In light of these sorts of common practices, it should not be surprising that most people first learn that a company says that they have lost the right to sue - and have "waived" their constitutional right to trial by jury - only after a dispute rises. In most cases, an individual's first awareness of an arbitration clause comes as a bitter surprise. We have spoken to literally hundreds of persons on this topic over the past few years, including homeowners, farm operators, consumer and civil rights attorney's, consumers, employees, journalists and arbitrators. Again and again in those conversations, we have heard from people - often very angry and very dissatisfied people - who were utterly unaware that they had been sent an arbitration clause, and who believed that they had never agreed to such a clause. See also Fannie Mae Announcement 04-06, Sept. 28, 2004 ("We also recognize, however, that borrowers who would prefer to present their grievances in court may unknowingly agree to mandatory arbitration at the time they sign their mortgage documents."); Linda J. Demain and Deborah Hensler, "Volunteering" to Arbitrate Through Predispute Arbitration Clauses: The Average Consumer's Experience, Law & contemp. Problems 55, 73-74 (Winter/Spring 2004) ("Given the lack of information available to consumers in predispute arbitration clauses, and the difficulty of obtaining and deciphering these clauses, it is likely that most consumers only become aware of what rights they retain and what rights they have waived after disputes arise."); Christine Reilly, Achieving Knowing and Voluntary Consent in Pre-Dispute Mandatory Arbitration Agreements at the Contracting Stage of Employment, 90 Cal. L. Rev. 1203, 1225 (2002) (empirical research demonstrates that employees "do not understand the remedial and procedural consequences of consenting to arbitration" and that "[v]ery few are aware of what they are waiving.").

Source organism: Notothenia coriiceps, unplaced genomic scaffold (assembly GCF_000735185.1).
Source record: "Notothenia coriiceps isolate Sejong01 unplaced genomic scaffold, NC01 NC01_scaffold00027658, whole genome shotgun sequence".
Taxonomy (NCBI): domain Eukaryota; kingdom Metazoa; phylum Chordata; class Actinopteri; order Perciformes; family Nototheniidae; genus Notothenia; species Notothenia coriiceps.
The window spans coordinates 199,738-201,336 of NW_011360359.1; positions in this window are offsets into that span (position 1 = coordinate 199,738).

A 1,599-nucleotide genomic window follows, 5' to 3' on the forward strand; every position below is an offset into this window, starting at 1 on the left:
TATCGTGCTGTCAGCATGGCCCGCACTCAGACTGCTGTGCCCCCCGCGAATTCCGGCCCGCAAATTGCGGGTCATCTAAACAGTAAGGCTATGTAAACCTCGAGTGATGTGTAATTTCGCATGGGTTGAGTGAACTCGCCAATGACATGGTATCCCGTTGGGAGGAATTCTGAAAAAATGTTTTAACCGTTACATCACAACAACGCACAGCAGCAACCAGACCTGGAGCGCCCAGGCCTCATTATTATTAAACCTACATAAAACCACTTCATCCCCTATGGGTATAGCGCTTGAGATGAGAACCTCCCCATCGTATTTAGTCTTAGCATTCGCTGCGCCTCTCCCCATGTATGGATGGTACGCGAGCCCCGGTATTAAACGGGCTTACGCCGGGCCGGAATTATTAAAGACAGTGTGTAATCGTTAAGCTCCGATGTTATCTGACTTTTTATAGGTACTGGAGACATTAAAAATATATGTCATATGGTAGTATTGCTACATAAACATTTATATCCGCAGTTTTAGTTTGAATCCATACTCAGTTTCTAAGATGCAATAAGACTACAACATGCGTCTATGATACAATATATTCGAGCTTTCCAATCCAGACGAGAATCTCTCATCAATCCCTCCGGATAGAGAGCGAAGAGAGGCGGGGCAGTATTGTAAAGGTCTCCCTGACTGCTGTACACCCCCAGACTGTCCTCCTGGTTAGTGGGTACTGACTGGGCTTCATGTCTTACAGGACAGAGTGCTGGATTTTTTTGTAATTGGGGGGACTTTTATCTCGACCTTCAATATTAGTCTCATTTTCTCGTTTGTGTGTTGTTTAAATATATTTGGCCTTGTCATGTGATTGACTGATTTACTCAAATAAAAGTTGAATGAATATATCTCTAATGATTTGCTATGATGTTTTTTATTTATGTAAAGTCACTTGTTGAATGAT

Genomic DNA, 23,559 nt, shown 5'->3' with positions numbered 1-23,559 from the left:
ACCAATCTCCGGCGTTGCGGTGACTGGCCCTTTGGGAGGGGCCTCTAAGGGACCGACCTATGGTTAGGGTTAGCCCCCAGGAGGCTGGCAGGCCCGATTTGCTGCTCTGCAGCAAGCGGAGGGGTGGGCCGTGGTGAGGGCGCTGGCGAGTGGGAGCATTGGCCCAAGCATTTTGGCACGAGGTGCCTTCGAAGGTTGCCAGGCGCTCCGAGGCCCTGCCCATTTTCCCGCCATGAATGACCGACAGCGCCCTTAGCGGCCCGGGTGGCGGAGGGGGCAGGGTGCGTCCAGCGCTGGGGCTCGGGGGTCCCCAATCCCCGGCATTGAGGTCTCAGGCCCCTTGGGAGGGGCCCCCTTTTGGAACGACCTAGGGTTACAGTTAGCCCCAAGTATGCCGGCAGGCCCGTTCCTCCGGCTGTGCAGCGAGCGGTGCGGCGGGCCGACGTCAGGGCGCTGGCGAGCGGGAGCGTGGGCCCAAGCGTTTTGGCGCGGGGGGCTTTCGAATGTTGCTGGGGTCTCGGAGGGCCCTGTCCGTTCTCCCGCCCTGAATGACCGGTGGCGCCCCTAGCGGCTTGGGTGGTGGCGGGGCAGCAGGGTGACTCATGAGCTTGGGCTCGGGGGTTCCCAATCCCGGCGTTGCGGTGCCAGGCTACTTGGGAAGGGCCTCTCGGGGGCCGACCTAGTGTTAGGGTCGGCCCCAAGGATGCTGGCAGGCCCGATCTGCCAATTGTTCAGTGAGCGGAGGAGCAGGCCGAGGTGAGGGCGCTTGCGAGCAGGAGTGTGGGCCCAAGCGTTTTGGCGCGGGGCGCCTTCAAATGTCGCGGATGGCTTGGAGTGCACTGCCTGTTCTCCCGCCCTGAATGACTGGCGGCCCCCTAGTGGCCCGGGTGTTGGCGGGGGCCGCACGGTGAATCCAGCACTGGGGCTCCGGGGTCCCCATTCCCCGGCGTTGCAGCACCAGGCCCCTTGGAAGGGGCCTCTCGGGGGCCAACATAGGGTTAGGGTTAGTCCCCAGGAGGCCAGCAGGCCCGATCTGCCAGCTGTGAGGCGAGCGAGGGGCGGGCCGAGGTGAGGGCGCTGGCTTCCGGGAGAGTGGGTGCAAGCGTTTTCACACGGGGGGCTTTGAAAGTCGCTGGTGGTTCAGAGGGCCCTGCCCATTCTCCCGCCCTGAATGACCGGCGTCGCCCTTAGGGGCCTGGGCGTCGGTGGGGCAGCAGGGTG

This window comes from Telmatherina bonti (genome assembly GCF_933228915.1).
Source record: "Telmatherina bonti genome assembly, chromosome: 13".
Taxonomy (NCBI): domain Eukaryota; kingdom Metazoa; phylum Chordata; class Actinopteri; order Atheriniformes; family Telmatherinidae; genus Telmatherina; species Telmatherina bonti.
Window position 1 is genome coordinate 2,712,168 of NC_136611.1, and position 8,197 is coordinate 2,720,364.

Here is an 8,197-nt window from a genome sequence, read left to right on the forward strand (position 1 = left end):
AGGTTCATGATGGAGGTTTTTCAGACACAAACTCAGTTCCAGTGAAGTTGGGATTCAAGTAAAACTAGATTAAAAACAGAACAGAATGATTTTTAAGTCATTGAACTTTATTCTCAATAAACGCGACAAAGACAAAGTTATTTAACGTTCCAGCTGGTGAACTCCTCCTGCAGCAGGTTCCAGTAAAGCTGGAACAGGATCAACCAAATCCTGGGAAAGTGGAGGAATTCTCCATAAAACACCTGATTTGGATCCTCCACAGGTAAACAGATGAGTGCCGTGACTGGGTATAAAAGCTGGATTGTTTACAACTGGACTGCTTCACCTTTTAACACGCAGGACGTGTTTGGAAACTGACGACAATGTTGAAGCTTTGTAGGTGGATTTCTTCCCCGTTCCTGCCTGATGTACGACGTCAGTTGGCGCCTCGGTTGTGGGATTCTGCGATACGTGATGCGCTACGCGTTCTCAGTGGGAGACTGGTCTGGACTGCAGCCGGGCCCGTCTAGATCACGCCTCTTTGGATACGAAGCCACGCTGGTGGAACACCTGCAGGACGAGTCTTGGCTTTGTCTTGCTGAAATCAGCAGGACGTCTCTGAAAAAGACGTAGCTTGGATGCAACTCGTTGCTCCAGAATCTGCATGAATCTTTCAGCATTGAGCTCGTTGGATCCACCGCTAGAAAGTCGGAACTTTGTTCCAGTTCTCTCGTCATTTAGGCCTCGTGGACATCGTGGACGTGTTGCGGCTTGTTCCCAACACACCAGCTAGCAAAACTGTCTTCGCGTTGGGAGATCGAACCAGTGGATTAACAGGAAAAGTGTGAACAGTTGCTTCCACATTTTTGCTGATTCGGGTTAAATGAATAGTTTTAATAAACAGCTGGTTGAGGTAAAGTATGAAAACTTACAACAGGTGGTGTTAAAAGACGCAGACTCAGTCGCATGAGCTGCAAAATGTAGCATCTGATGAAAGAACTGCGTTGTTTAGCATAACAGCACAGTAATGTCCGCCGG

Unfortunately, many courts do little to require that individuals actually receive meaningful notice that they are supposedly "agreeing" to give up their constitutional rights and submit to arbitration.